Scott Mescudi has done it again. The rapper has always been one to stand out amongst his peers in the music industry with his troubled, sometimes happy lyrics and eerie production. With the surprise release of Satellite Flight: The Journey To Mother Moon, Kid Cudi captivates fans once again.
Satellite Flight: The Journey To Mother Moon started out as an EP release that would play as the prelude to his previously announced Man On The Moon III album. Instead, Cudi surprised fans by announcing a February release of the EP-turned-album. He also noted that fans would only be given a 24-hour notice before its actual release.
“DEAR FELLOW GALAXY TRAVELERS!!” tweeted Kid Cudi with an attached flyer. “Tickets to Copernicus Landing will be available for purchase via iTunes in the next two hours. We will be boarding at 12AM Eastern/9PM Pacific Time, and launching shortly after, so pack up and stay tuned to this feed for the link!”
Cudi had just given fans a 2-hour warning. Upon its release, I immediately downloaded it.
Here’s some quick advice if you plan on listening to the album: prepare to go to another world. Also, if you are an original Cudi fan who prefers to hear sounds like his Man on the Moon series, this may not be the album for you. The artist abandons rapping on a few tracks and results to instrumentals and crooning instead.
Stand out tracks on the album are “Satellite Flight,” “Balmain Jeans,” “Too Bad I Have To Destroy You,” “Internal Bleeding” and “In My Dreams 2015.”
The album opens with “Destination: Mother Moon,” which is one of four instrumental tracks on the album. Much like the title, it takes listeners on a journey. It also prepares us for the next track “Going To The Ceremony,” where Cudi sings about his lonely endeavors and attempts to provide encouragement for those struggling with the day-to-day issues that life may bring.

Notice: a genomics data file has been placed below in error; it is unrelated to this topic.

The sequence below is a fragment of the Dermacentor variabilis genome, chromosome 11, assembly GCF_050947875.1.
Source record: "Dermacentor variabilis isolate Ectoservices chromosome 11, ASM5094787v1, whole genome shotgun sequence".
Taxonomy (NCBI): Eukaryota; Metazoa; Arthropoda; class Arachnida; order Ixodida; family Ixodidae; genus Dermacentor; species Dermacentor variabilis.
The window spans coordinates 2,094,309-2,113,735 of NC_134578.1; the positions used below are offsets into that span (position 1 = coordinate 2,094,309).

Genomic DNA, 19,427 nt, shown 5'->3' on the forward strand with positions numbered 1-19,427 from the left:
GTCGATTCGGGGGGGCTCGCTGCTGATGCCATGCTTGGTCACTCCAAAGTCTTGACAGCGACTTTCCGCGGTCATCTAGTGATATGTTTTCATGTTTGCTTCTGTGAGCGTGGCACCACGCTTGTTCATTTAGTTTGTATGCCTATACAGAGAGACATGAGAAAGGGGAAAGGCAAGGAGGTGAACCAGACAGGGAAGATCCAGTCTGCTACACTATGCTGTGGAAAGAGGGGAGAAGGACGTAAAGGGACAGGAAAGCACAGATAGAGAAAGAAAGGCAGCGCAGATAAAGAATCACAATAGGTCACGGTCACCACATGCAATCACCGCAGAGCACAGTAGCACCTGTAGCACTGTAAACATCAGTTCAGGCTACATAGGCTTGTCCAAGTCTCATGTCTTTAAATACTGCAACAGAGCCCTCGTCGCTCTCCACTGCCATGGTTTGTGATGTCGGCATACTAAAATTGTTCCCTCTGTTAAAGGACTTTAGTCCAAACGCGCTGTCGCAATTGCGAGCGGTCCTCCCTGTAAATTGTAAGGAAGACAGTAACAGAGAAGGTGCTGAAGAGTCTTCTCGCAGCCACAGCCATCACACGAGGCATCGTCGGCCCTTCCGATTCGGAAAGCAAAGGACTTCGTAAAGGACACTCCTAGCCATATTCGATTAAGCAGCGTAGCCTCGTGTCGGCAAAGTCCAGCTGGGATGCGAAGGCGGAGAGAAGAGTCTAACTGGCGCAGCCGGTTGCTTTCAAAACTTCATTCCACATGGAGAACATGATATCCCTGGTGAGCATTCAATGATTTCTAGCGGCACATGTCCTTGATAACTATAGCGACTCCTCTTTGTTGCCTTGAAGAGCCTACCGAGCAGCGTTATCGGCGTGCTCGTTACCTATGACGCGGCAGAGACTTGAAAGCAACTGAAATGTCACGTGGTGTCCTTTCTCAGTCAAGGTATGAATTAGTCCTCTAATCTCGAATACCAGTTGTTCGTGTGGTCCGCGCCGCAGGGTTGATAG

“No need to cry,” Cudi encourages. “No need to cry. Straighten up.”
“Too Bad I Have To Destroy You” features plenty of Cudi’s signature hum. If you’re familiar with the rapper, you know his signature hum is just as much of an instrument as anything else. The rapper uses the track to rant about his haters. The track probably the most consecutively rapped bars on the album before drifting into more crooning and switches to a different instrumental.
The song is followed up by “Internal Bleeding,” which Cudi uses to cry out about his heartaches. The delivery used on the track goes beyond the Hip-Hop genre and shows just how in tune Cudi is with Rock & Roll.
My favorite instrumental track on the album is “In My Dreams 2015.” The track samples his previously released “In My Dreams” track from his 2009 release, Man On The Moon – The End of Day. The sample adds a nice touch to the track and shows that Cudi hasn’t forgotten about his older releases.
Satellite Flight: The Journey To Mother Moon is an acceptable genre mash up that further showcased Kid Cudi’s creative ability to say the least. From the album’s amazing instrumentals to Cudi’s beat-appropriate flows, the album is an intergalactic trip worth taking.